His Decree of Canonization praised St. John of Cologne as a “great athlete of Christ.” As his title suggests, this Dominican priest is best known for the victory of his martyrdom, but it was his lifelong training in fidelity, lived through the Dominican charism, which prepared him for this final conquest.
St. John attended the University of Cologne in the middle of the sixteenth century. Although we don’t know much about his early life, we can learn something about it from John’s cultural setting. At this time, western Germany, Belgium, and Holland were dominated by Calvinist teaching, which viewed human nature as completely corrupt and denied the healing action of grace. As a result, even many Catholics had lost a sense of the reality of the sacramental life. Not unlike today, many in John’s age found moral absolutes hard to identify, and faith had become relegated to the private sphere.
Amid these uncertain cultural currents, John discovered the solid foundation of truth when he began his studies at the University of Cologne, then recognized as one of the best educational institutions in Europe. Not only did John acknowledge intellectual truth, but he also came to know the Person of Truth, Jesus Christ, and followed His call to the Dominican Order. He entered the Order at Cologne and received his formation there.
After completing his education, John was assigned to a parish in the Netherlands village of Horner, where he served for twenty years. Although we do not have records of the sermons of John of Cologne, his final actions give the most eloquent testimony about what he considered the purpose of his priestly vocation. In the spring of 1571, a group of militant Calvinists along with a band of pirates began raiding Dutch villages, particularly focusing on the arrest and capture of the Catholic clergy. In June of that year, the neighboring town of Gorkum was attacked, and the clergy were captured. Fifteen priests, the majority of them Franciscans, had been imprisoned.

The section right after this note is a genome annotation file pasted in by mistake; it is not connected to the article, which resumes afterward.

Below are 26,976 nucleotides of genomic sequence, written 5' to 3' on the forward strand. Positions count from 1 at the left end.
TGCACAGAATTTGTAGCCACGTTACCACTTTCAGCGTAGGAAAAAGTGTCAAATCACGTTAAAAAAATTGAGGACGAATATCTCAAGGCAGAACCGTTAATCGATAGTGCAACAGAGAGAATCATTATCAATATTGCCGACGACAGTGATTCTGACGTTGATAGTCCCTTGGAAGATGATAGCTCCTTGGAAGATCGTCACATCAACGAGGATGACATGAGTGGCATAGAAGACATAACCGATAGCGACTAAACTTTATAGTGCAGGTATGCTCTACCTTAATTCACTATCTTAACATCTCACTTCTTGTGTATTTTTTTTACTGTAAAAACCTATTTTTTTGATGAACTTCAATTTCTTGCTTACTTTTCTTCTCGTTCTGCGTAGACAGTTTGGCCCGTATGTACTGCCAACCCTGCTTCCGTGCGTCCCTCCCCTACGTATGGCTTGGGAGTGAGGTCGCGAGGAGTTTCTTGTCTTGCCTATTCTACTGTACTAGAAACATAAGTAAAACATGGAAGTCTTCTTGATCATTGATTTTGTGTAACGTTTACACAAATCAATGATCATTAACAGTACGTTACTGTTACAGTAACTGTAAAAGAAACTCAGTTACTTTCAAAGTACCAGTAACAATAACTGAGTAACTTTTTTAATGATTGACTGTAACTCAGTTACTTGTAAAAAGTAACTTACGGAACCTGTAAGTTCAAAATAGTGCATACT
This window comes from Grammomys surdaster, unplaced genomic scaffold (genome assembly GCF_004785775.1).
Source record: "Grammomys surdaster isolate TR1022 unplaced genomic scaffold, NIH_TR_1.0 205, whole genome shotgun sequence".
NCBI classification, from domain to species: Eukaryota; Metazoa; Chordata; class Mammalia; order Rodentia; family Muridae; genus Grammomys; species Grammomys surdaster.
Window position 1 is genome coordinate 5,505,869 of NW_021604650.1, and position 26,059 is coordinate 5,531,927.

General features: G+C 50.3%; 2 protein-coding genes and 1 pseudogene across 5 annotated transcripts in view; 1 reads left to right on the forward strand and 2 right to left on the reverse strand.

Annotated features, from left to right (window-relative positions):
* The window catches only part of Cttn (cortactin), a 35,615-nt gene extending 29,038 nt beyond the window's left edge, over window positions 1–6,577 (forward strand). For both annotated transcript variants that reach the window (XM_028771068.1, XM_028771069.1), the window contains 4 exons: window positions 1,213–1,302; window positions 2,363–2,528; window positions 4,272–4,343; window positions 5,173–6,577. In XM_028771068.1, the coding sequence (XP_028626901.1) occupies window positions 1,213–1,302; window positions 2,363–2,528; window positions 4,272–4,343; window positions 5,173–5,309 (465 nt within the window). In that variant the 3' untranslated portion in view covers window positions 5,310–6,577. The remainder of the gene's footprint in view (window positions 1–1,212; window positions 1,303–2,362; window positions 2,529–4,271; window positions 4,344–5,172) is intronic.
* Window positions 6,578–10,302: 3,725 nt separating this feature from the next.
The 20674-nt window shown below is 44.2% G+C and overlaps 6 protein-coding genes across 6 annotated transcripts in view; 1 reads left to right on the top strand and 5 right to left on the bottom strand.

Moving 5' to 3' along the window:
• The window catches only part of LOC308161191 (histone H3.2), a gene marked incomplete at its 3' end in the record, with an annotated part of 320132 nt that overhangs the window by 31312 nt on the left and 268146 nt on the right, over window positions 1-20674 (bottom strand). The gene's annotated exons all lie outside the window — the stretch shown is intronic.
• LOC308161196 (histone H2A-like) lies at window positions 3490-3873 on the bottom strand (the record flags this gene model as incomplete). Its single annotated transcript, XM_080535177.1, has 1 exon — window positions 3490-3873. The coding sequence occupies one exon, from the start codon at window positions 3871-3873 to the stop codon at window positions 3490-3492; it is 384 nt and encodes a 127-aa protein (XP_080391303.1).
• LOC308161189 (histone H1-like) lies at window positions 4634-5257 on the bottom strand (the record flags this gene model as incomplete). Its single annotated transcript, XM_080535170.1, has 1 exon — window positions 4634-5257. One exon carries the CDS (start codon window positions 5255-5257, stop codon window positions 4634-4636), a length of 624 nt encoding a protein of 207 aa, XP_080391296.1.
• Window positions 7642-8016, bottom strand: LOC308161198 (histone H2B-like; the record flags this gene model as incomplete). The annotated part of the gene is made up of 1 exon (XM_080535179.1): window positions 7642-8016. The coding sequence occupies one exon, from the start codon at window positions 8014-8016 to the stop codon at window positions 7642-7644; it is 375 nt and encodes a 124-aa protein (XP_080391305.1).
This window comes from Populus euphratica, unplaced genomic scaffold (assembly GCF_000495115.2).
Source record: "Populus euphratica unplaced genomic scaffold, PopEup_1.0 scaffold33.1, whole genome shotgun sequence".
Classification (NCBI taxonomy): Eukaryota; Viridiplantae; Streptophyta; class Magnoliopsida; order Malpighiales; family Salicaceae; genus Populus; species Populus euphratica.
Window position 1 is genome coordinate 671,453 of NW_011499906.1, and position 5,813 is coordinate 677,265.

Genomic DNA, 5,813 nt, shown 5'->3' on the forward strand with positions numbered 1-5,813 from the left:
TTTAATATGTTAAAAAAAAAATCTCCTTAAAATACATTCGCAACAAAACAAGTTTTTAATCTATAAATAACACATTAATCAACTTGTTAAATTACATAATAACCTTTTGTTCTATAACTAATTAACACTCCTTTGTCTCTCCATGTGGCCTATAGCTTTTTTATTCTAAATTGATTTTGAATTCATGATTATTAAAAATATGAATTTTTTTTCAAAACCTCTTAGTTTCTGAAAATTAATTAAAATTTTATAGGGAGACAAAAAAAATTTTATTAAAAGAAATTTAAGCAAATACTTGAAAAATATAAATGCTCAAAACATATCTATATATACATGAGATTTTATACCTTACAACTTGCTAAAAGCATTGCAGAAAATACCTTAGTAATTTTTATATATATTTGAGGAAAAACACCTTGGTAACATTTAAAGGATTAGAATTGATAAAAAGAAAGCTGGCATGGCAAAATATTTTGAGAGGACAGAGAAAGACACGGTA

Upon hearing of their arrest, John immediately disguised himself and sought to bring these priests the consolation of the sacraments. For several days he was successful, but was eventually captured along with three other priests. These nineteen were imprisoned in Gorkum from June 26 until July 6, undergoing much abuse as they were asked to deny the tenets of the Catholic faith.
On July 6, the nineteen martyrs were transferred to the prison at Dortrecht. Along the way, villagers were charged admission for viewing the torture of the priests. Once in Dortecht, each of them was asked to deny belief in the Real Presence of Christ in the Eucharist and in the primacy of the Pope. Each one remained steadfast in his profession of faith. Despite an order from the Dutch ruler William of Orange that the priests not be harmed, they were cruelly mutilated and hanged on the night of July 9, 1572. The Dominican John of Cologne, great athlete of Christ, had won his final victory of martyrdom. Along with his companions, he was beatified on November 14, 1675 and canonized on June 29, 1865.
Feast: July 9